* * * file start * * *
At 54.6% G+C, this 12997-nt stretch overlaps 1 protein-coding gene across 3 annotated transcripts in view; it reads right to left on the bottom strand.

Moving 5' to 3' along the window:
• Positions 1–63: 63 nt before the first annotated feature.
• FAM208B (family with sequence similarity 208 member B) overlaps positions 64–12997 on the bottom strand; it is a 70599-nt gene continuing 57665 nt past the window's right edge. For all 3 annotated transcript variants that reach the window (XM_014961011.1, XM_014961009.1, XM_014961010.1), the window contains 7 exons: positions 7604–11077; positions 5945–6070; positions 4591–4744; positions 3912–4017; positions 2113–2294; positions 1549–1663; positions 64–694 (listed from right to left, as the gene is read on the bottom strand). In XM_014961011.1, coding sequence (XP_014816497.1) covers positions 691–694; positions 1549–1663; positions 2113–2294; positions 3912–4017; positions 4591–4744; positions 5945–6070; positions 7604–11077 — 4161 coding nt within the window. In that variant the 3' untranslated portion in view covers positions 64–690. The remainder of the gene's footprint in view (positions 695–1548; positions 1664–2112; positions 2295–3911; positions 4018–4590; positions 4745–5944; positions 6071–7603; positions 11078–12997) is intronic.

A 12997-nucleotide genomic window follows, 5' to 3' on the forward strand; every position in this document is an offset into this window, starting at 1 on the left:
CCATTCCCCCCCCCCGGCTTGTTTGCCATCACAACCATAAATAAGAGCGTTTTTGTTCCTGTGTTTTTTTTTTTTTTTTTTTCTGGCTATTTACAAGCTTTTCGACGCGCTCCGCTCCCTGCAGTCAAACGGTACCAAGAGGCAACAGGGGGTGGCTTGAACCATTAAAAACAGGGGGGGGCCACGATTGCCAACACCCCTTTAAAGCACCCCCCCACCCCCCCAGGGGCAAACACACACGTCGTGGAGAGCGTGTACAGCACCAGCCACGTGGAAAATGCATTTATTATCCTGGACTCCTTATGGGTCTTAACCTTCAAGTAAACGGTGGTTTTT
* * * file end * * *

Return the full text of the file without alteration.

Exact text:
At 54.6% G+C, this 12997-nt stretch overlaps 1 protein-coding gene across 3 annotated transcripts in view; it reads right to left on the bottom strand.

Moving 5' to 3' along the window:
• Positions 1–63: 63 nt before the first annotated feature.
• FAM208B (family with sequence similarity 208 member B) overlaps positions 64–12997 on the bottom strand; it is a 70599-nt gene continuing 57665 nt past the window's right edge. For all 3 annotated transcript variants that reach the window (XM_014961011.1, XM_014961009.1, XM_014961010.1), the window contains 7 exons: positions 7604–11077; positions 5945–6070; positions 4591–4744; positions 3912–4017; positions 2113–2294; positions 1549–1663; positions 64–694 (listed from right to left, as the gene is read on the bottom strand). In XM_014961011.1, coding sequence (XP_014816497.1) covers positions 691–694; positions 1549–1663; positions 2113–2294; positions 3912–4017; positions 4591–4744; positions 5945–6070; positions 7604–11077 — 4161 coding nt within the window. In that variant the 3' untranslated portion in view covers positions 64–690. The remainder of the gene's footprint in view (positions 695–1548; positions 1664–2112; positions 2295–3911; positions 4018–4590; positions 4745–5944; positions 6071–7603; positions 11078–12997) is intronic.

A 12997-nucleotide genomic window follows, 5' to 3' on the forward strand; every position in this document is an offset into this window, starting at 1 on the left:
CCATTCCCCCCCCCCGGCTTGTTTGCCATCACAACCATAAATAAGAGCGTTTTTGTTCCTGTGTTTTTTTTTTTTTTTTTTTCTGGCTATTTACAAGCTTTTCGACGCGCTCCGCTCCCTGCAGTCAAACGGTACCAAGAGGCAACAGGGGGTGGCTTGAACCATTAAAAACAGGGGGGGGCCACGATTGCCAACACCCCTTTAAAGCACCCCCCCACCCCCCCAGGGGCAAACACACACGTCGTGGAGAGCGTGTACAGCACCAGCCACGTGGAAAATGCATTTATTATCCTGGACTCCTTATGGGTCTTAACCTTCAAGTAAACGGTGGTTTTT